Peleg and I finally managed to get some gaming time for a wargame, he having shown considerable interest in this area of the hobby. So, after looking through my collection decided that MMP’s Storm over Stalingrad (SoS) would be a good place to start.
SoS is an area movement game about the 1942 campaign for the city which ended in defeat for the Nazi forces. It’s a fine example of designer Tetsuya Nakamura’s work: classic wargame mechanics given a fresh lease of life with simple tweaks.
For example, in SoS units that fire into an adjacent area become more vulnerable to later enemy fire. So, timing your attacks becomes a key skill.
As another example, units on defense lose terrain benefits when there are enemy units in the same area, so the game encourages the attacker to ‘get up close and personal‘ so as to increase the chances of success.
Finally, each side has a deck of 27 cards with special attacks, moves, and effects. This adds flavor – and tension and fun – to the game – at a very low cost in complexity. Further, each side’s hand size depends on the game turn, but possession of the crucial Mamayev Kurgan area gives that side an extra card. Another simple but effective piece of design.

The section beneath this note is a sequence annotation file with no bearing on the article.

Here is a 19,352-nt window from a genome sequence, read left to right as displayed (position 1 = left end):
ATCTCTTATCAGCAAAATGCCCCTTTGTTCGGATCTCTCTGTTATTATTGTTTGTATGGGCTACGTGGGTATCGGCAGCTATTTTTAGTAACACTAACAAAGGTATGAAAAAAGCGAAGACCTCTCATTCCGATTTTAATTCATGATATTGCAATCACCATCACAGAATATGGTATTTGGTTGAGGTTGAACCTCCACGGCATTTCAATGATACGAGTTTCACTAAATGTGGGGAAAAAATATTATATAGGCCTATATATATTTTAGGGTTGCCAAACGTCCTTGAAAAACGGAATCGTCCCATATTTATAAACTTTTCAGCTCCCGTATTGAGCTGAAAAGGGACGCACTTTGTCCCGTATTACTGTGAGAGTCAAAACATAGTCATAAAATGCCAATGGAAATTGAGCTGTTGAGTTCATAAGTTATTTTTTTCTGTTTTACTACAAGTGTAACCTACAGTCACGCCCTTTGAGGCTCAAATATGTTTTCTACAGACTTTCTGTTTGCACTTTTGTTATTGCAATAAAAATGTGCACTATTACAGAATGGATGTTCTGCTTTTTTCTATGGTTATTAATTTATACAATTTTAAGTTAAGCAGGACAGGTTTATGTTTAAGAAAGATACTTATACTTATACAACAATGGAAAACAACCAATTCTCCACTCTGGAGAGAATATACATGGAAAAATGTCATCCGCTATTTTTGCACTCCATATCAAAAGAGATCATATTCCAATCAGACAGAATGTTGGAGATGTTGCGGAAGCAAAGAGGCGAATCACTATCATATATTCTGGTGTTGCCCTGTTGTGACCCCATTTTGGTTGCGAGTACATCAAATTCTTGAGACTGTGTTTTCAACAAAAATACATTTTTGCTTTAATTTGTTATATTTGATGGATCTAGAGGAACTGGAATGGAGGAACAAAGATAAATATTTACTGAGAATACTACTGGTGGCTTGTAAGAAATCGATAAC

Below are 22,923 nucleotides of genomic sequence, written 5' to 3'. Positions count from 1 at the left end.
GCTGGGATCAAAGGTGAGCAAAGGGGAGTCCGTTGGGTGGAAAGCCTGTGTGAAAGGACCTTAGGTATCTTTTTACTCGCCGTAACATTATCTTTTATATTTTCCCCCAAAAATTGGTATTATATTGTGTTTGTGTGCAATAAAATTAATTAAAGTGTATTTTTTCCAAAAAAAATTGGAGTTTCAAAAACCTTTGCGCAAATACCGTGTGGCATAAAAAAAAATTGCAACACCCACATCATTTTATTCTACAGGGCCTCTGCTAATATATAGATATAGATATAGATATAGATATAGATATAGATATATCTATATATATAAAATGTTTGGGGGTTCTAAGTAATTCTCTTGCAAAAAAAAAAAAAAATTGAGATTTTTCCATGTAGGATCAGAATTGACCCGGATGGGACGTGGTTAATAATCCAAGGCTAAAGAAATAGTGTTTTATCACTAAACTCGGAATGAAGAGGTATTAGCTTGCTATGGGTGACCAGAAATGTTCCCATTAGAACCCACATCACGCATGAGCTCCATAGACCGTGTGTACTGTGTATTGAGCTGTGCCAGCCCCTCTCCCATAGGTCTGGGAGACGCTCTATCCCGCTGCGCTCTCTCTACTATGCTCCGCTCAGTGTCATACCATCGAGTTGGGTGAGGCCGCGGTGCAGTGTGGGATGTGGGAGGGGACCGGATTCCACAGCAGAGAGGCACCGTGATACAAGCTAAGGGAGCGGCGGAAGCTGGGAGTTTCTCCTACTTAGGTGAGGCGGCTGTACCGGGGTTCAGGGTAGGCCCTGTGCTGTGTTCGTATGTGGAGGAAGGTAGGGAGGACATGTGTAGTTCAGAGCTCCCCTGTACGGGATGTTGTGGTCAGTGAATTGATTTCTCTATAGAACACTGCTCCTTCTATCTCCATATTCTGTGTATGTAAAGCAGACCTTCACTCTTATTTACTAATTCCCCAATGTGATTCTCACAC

The game is played in alternating impulses. Each impulse a player may play a card or activate an area. The units in the area may move or fire. (The Nazi forces are restricted by their divisional organization, so cannot muster killer stacks so easily.) Combat is attack strength plus 2d6 (a roll of two ordinary dice) against defense strength, terrain, and 2d6. Each point of superiority for the attacker is a casualty point which the defender must match – by flipping fresh units to their spent side, or retreating, or eliminating units. It’s fast and easy. It’s also challenging.
The one downside is that most of the attacking is done by the Nazis. It’s also the hardest side to play. But as it would be more fun for him, I let Peleg have the Swastika side. Indeed, as I expected, he struggled to match the victory conditions, but enjoyed the game. He was cursed by some bad luck with cards and dice. (I think I rolled 10, 11, or 12 in more than half of my combat rolls!) He had no trouble with the rules or the cards, and I could see him thinking about the way he would tackle the challenge if we play it again. Of course, I may be tempted to move on to something else. (We gamers are such butterflies!)
One aside. Peleg told me about the history taught in schools which does not cover WW2, apart from the inevitable Holocaust studies. Therefore, I am trying to give a basic briefing about the history behind the game as we play it. I hope he gets something out of it all.